The vote is in from the New Jersey Supreme Court regarding the Monarch Project in Hoboken as of May 5th: Hoboken versus Shipyard Associates LP. The court ruled against the City of Hoboken, which has been trying to bar the development of two 11-story buildings at the waterfront Monarch site. The court rejected the retroactive application of a pair of ordinances that would prohibit residential uses on piers, noting that they were passed less than two years after the project’s approval.
The Fund for a Better Waterfront and many Hoboken representatives have been advocating for an open public space, such as a park, in place of the 11-story residential buildings and the ferry refueling station at the waterfront Union Dock property. Back in August 2019, the City offered Monarch the Hoboken Public Works Garage at 256 Observer Highway in exchange for the waterfront Monarch site. Keep reading for the most recent Monarch site redevelopment update.
The Meaning Behind the Supreme Court Ruling
While the court ruling is big news, it’s hardly the final say on the matter. In fact, the City is still fighting to prevent the redevelopment thanks to the help of a previously negotiated agreement with Applied, a New Jersey-based property company. In addition to Hoboken, Applied also owns luxury properties in Jersey City and Harrison.
Should Applied and the City of Hoboken come to a finalized negotiation, the Monarch property would then become the City’s property. In that case, the City would likely continue to move forward with its plans to redevelop the property into a public space.
The Settlement Between Hoboken and Applied
According to NJ.com, the settlement between the City of Hoboken and Applied, which has been approved by City Council, states:
- — Applied Development Company gives up the right to develop on the Monarch site, a parcel of land along the Hoboken waterfront directly in front of the Hudson Tea Buildings. In exchange, the City of Hoboken will grant Applied Development Company an opportunity to redevelop the Public Works Garage site located at 256 Observer Highway, pending the passage of a Redevelopment Agreement.
- — Upon execution of a Redevelopment Agreement with Applied for the development of the Municipal Garage site, the City of Hoboken may take ownership of the Monarch site for the purpose of creating open space.
- — Applied Development Company will pay the City of Hoboken up to $1 million for the removal of debris or other public improvements related to this settlement.
- — Redevelopment of the Public Works Garage site, pending a Redevelopment Agreement, will include:
- — A state of the art facility for the Department of Public Works, paid for and built by Applied Development Company.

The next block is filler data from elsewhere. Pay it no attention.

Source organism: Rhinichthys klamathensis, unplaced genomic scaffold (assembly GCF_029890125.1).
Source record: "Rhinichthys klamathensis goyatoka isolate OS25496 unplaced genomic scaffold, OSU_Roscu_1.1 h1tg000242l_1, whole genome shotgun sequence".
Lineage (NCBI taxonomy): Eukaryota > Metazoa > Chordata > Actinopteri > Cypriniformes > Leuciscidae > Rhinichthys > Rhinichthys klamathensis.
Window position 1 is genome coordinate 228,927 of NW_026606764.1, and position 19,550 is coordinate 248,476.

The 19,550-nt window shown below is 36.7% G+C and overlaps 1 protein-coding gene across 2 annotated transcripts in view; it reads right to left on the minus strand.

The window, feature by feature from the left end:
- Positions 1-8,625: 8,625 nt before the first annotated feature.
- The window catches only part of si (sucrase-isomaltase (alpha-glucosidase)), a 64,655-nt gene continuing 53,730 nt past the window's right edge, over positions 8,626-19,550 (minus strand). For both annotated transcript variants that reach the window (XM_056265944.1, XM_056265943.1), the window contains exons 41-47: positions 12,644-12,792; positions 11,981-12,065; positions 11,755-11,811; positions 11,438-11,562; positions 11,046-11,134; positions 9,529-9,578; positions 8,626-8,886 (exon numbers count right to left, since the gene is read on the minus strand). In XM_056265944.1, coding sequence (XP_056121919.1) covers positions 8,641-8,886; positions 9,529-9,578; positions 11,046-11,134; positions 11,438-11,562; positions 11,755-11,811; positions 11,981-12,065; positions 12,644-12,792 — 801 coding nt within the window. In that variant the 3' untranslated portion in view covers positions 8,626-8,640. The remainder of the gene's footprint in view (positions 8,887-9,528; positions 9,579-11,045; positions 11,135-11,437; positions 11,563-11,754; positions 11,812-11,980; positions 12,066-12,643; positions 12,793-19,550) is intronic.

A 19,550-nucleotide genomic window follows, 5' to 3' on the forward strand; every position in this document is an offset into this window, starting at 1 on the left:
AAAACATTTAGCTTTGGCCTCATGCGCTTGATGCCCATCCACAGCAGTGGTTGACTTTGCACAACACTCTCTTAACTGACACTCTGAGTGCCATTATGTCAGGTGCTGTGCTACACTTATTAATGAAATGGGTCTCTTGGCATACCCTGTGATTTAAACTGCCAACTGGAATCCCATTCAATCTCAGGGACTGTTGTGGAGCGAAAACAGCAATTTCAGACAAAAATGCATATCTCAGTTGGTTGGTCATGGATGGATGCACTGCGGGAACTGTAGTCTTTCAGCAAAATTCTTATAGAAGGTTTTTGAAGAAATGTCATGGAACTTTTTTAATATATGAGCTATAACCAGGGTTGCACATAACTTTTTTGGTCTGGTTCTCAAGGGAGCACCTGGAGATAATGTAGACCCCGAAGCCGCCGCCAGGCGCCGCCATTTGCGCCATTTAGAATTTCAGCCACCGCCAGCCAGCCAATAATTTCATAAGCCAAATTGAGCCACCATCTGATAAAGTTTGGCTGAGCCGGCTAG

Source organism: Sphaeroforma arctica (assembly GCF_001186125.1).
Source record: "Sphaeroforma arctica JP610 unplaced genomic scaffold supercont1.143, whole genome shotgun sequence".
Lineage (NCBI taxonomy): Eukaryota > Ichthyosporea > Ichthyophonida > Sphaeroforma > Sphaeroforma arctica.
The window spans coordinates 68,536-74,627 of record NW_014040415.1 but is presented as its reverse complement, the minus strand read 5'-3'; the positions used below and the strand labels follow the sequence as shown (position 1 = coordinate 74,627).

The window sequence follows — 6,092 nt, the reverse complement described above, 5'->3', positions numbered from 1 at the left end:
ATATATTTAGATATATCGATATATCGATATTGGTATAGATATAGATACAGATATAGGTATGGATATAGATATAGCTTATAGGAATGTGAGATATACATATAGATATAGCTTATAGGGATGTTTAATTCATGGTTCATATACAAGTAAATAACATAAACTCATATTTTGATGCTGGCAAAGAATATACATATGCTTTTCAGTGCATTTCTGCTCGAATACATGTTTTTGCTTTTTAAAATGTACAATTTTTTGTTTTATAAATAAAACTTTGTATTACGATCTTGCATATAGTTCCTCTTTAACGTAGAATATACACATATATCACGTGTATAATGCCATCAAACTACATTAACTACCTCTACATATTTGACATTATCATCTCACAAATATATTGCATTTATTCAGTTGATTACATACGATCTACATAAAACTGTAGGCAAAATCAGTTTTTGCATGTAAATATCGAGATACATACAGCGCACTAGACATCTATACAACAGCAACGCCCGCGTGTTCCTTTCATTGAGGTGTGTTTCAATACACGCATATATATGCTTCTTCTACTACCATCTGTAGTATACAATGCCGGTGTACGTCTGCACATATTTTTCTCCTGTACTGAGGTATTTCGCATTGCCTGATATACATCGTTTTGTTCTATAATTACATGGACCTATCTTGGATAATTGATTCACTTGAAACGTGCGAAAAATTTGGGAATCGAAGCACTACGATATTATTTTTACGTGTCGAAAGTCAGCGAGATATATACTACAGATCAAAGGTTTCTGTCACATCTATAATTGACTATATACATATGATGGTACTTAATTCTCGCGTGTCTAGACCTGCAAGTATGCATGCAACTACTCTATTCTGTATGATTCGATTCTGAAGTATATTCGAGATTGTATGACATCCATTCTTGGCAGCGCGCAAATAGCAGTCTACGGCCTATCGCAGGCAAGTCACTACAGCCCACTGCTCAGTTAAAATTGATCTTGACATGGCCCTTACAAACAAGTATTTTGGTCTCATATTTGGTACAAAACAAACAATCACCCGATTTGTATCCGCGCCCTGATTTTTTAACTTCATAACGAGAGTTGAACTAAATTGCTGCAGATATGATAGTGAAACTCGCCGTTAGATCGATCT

- — 4,000 square feet of retail along Observer Highway.
- — 264,000 square feet of a transit-oriented rental building, in scale with the neighboring buildings with zero density above what is provided for in the Municipal Garage Redevelopment Plan.
- — At least 11% of all housing units mandated as affordable housing.
What Local Figures Are Saying
In a statement, Mayor Bhalla said, “Had we relied solely on the court process, the recent ruling would have allowed the two Monarch towers to be built on our waterfront, without any recourse for the city, and ruined any chance of open space at this location. Instead, we are continuing through the redevelopment phase with Applied and I’m grateful they are continuing to negotiate in good faith with my administration.”
Ron Hine, of the Fund for a Better Waterfront, said, “This was a very disappointing decision by the New Jersey Supreme Court. FBW believed from the beginning that building residential towers on piers, over the Hudson River was folly. Superstorm Sandy and the increasing threat of sea-level rise have only confirmed this.”
Councilwoman Tiffanie Fisher said, “This is an incredibly disappointing and final ruling on what has been an epic community fight against irresponsible development on Hoboken’s waterfront. Everyone has their issue that gets them off the couch and mine was Monarch. This started me on a path of advocating not only against the project but for protecting our entire waterfront, a path I continue to follow today.”
Shipyard Associates LP hasn’t made an official statement in response to the decision yet. However, Michael Barry, CEO and president of Shipyard’s parent company, Ironstate Development Company, previously said, “We worked cooperatively with Mayor Bhalla to come up with an agreement that makes for all parties involved, and we are optimistic that the settlement the City Council approved last night in the win-win scenario we have all been looking for.”
Where do you stand on the Monarch redevelopment?
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